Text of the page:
Spacecraft to return comet sample January 15
Launched in February 1999, NASA's Stardust spacecraft will soon return to Earth with comet samples.
January 10, 2006
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January 10, 2006
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WAUKESHA, WI — Since its launch February 7, 1999, NASA's Stardust spacecraft has been on an historic mission to encounter Comet Wild 2 (pronounced "Vilt") and collect minuscule specks of dust with its dust-collecting instrument. On Sunday, it returns to Earth with those samples in tow.
On January 15, the craft's sample-return capsule will be hurled into Earth's atmosphere at a whopping 28,860 miles per hour (46,440 km/h), the fastest return speed of any spacecraft ever entering Earth's atmosphere.
A porous, spongy substance called aerogel aided in collecting grain-size dust samples from the comet's coma, an envelope of gas and dust that surrounds a comet's solid nucleus. Small blocks of aerogel 0.39-inch (1 cm) and 1.18-inches (3 cm) thick mounted within the dust collector's aluminum grid slowed down and captured the high-velocity particles with minimal damage from heating.
The dust collector is a two-sided instrument. One side collected cometary dust particles, while the other side collected interstellar dust particles. Once collected, a total of 28 grams of these particles were folded inside the dust collector's sample canister and stowed for the journey back to Earth.
The spacecraft's Sample Return Capsule consists of a sample canister, heat shield, and parachute. This capsule will free fall after entering Earth's atmosphere until it reaches about 2 miles (3 km) above Earth's surface. Then, its parachute is expected to deploy. A descent chute will help slow the capsule, and a UHF beacon will allow mission scientists to track the capsule by ground radar.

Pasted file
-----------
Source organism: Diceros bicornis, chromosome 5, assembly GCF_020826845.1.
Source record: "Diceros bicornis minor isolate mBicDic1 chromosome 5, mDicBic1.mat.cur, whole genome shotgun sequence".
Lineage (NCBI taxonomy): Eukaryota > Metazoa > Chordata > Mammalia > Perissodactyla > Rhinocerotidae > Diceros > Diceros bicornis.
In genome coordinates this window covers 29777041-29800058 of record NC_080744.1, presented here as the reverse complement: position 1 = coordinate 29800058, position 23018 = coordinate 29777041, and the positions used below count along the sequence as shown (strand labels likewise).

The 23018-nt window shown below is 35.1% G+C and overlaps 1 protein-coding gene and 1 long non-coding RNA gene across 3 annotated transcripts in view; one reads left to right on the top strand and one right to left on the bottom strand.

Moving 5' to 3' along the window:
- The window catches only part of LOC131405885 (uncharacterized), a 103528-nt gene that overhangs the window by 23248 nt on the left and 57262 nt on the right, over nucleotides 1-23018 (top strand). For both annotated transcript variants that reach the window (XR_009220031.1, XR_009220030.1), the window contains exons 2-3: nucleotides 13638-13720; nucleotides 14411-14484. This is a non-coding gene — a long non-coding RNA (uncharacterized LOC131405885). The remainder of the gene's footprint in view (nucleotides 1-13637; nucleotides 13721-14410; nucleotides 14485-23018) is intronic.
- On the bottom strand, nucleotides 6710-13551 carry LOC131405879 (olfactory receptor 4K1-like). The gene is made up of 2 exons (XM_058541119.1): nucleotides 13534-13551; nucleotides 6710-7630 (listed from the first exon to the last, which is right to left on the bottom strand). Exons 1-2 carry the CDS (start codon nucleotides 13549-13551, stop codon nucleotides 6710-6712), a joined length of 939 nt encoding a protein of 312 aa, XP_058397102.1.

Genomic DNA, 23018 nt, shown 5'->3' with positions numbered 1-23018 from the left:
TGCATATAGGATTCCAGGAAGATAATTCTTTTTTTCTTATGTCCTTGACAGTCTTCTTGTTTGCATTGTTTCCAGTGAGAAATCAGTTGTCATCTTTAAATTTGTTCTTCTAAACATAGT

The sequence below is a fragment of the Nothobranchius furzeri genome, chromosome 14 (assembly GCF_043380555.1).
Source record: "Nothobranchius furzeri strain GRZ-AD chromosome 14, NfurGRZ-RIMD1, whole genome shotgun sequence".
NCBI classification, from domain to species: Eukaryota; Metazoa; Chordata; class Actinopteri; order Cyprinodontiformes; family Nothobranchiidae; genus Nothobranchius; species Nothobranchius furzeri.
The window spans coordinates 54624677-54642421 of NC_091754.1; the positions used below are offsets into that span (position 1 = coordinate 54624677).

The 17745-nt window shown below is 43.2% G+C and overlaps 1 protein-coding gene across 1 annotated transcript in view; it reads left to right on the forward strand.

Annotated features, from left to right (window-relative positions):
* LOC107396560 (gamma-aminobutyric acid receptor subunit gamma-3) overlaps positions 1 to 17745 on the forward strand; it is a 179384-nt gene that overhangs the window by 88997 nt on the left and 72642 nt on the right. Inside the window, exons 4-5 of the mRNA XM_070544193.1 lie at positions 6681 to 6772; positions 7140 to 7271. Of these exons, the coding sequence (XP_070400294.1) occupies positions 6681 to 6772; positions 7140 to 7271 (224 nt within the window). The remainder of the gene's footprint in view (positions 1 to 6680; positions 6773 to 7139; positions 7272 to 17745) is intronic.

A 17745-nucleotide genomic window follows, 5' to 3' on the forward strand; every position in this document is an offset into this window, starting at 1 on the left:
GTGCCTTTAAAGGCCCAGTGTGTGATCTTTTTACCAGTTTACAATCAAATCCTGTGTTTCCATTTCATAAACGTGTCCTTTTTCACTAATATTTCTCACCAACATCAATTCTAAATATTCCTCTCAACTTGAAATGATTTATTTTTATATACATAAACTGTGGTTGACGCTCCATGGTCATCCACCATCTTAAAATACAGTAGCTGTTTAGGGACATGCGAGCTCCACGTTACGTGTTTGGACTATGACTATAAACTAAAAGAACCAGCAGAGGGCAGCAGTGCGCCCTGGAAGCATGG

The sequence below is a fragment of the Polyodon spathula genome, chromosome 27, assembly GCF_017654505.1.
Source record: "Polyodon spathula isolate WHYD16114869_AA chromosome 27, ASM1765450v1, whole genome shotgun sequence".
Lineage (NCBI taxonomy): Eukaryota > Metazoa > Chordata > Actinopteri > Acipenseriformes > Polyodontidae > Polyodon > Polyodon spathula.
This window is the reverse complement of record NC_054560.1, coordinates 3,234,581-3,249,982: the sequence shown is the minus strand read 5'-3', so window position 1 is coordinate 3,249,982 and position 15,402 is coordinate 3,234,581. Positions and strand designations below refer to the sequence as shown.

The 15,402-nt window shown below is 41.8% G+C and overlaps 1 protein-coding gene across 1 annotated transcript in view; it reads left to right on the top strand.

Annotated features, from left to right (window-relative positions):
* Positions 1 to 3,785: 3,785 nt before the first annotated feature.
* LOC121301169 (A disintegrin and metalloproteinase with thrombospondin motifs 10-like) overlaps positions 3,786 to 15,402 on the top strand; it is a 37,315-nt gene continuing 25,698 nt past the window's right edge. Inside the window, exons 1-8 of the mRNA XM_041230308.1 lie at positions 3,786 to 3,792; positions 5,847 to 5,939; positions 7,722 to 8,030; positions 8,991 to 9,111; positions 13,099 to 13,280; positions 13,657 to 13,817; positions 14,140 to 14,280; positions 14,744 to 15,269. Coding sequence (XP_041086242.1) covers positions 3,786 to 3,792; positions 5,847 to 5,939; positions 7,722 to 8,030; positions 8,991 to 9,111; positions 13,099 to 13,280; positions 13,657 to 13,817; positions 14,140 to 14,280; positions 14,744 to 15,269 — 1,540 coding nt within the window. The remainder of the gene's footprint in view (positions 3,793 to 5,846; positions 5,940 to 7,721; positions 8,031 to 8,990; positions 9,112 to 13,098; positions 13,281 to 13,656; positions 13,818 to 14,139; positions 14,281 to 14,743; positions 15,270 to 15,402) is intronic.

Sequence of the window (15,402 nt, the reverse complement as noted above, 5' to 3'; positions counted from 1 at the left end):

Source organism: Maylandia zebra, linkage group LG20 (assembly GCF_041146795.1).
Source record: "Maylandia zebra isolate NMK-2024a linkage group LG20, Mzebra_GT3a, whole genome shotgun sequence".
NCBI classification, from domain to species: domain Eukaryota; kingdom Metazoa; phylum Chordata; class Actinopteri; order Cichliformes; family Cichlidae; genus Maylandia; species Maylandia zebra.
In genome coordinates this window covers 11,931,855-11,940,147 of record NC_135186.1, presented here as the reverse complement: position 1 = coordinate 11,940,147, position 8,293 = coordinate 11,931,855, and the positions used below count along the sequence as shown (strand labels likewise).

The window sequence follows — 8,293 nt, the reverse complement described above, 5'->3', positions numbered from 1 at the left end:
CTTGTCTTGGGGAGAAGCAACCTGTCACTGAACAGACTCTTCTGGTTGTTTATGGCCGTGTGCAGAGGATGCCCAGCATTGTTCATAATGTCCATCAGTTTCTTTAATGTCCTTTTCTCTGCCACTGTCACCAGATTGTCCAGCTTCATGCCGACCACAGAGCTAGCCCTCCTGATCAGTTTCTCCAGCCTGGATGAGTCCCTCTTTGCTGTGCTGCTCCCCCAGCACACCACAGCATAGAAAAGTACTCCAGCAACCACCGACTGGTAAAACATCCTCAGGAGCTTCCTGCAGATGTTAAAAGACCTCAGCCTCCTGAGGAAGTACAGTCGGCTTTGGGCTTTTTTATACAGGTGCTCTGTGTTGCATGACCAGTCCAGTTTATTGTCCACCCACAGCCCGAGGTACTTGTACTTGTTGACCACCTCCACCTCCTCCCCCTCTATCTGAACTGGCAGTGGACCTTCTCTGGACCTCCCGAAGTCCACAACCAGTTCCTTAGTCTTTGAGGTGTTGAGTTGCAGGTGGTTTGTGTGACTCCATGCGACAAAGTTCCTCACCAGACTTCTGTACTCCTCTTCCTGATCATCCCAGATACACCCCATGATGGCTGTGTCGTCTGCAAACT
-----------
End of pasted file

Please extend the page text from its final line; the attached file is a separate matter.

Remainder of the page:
NASA plans for the capsule to land at the Utah Test and Training Range within a 52-mile (84 km) by 19-mile (30 km) landing footprint. Once the capsule's on the ground, either a helicopter or ground vehicles will retrieve it. Ultimately, the canister will be moved to the Johnson Space Center in Houston. For planetary scientists eagerly awaiting their chance to study these particles, the wait will soon be over.
Discovered in 1978, Comet Wild 2 takes approximately 6.39 years to orbit the Sun. It travels as close to the Sun as Mars and as far away as Jupiter.
An identified flying object
From 1:56 a.m. PST to 1:58 a.m. Sunday, people living in an area from San Francisco to Salt Lake City to Seattle will have the chance to see the capsule streak across the sky. The capsule will reach maximum heating and, thus, be at its brightest, at 1:57:31 a.m. PST as it passes east of Winnemucca, Nevada, over Interstate 80 at an altitude of 37 miles (61 km). It will take the capsule only about a minute to travel from the northwest coast of California to the Test and Training Range in northwestern Utah.
Also in the sky
That same morning, January 15, at 8 a.m. EST, the Moon passes just 4° north of Saturn. The Full Moon appears 1/2° wide, so Saturn will be about 8 Full-Moon widths from the Moon.
January 17, 2006: The launch window opens for New Horizons — the first mission to the last planet, Pluto.
Anyone within the light area will have the chance to see Stardust's capsule streak across the sky around 1:57 a.m. PST. The farther you are from the "Capsule's projected path," the lower in the sky the streak will appear.
Photo by Astronomy: Francis Reddy and Roen Kelly
The Stardust spacecraft intercepted Comet Wild 2 on January 2, 2004.
Photo by JPL / NASA
On January 2, 2004, Stardust flew within about 230 kilometers (150 miles) of Comet Wild 2's nucleus. This photo shows one hemisphere of the nucleus in sunlight and the other in shadow, similar to a view of the quarter Moon from Earth. The nucleus is estimated to be about 5 km (3.1 miles wide).
Photo by NASA/JPL